More than seven billion people live in this world. Yet, according to the World Health Organization, more than 3 billion risk experiencing serious respiratory infections and early death simply by cooking food and heating their homes using traditional wood stoves and solid fuels instead of clean biogas cookstoves.

The National Clean Cookstoves and Fuels Conference at Nairobi, Kenya in February was sponsored by the Global Alliance For Clean Cookstoves (GACC). The conference drew attention to a simple fact: “Cooking is essential and should not kill,” noted Radha Muthiah, the executive director of GACC.

In Kenya alone, illnesses linked to cookstove smoke claim 15, 700 lives a year.  Yet 84 percent of the country continues to uses solid fuels for cooking.

Naturally, the most affected group are mothers – responsible for the bulk of the cooking – and children. Muthiah shared this tragic figure: 8,300 Kenyan children die annually due to respiratory infections attributed to this indoor air pollution.

The solution, though clear, poses a high cost.

Isaac Kalua, chairperson of the Kenya-based Green Africa Foundation, asserted, “We are losing people because of indoor [air] pollution and we therefore need urgent transition from traditional methods of cooking to modern technologies.” He continued by observing that the “affordability of the new technologies is a main challenge to providing clean fuels for all.” Such technologies include reliable, safe biogas cooking stoves, used in conjunction with biogas digesters.

Despite the cost, a number of donors in place who recognize the needless loss of life and are committed to helping Sub-Saharan Africa address this issue. During the February GACC conference, several organizations pledged their continuing financial support.  Benefactors include the UN Foundation, which has invested $3 million this year. GACC aims to provide reliable cookstoves and clean fuels globally.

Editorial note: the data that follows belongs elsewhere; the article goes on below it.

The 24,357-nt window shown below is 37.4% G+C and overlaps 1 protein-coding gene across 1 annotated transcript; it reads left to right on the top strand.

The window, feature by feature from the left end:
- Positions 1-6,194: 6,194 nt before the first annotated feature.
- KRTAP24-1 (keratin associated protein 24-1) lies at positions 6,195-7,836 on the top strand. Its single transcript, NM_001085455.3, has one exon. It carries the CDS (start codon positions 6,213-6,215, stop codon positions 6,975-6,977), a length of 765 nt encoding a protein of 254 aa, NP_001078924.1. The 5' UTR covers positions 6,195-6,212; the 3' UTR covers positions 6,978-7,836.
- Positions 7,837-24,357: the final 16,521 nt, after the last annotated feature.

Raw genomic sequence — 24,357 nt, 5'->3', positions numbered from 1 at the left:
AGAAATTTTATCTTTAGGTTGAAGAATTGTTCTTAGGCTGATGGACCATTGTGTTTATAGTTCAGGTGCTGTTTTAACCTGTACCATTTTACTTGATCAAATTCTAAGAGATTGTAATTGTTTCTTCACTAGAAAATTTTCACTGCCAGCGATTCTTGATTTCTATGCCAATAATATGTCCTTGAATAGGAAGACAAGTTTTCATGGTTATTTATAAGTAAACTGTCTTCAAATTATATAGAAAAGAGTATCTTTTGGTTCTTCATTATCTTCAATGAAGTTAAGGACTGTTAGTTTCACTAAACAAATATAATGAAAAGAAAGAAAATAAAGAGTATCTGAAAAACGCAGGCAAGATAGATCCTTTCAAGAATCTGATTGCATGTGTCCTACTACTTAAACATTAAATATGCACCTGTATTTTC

The U.S. government awarded $1 million to three Kenyan organizations. This recent donation continues a lengthy history of support: since 2010, the US has contributed $125 million to GACC.

Though financial support is critical, outreach to those at risk equally addresses the harms of indoor pollution. These education efforts extend to women, as well as farmers. As the popularity of diary farmer grows in Sub-Saharan Africa, sources for biogas are expanding, According to SciDiv.Net, biogas “is a system that converts organic waste from livestock manure into energy for cooking” and heating. This system burns cleanly, because the biogas fuel does not release toxic emissions.

Consequently, biogas offers the opportunity to circumvent the health risks associated with traditional wood burning stoves.

Tradition, however, is formidable opponent. Mary Njoki, a rural Kenyan mother of five, shared this observation: “Biogas is good because it cooks fast but I still use wood fuel when it is the cold season to warm the house and cook food, since during this period, the heat produced by biogas is not sufficient.” Organizations world wide are committed to changing not only Mary Njoki’s mind – but the habits of millions of families heating their homes and cooking food for their children.

As Radha Muthiah observes, “using clean, efficient, and safe cookstoves” reduces fuel consumption, exposure to toxins and deforestation. And, most importantly, save millions of lives.

Ellery Spahr 

Sources: SciDevNet, Sci Dev Net, Global Alliance for Clean Cookstoves
Photo: Burn Design Lab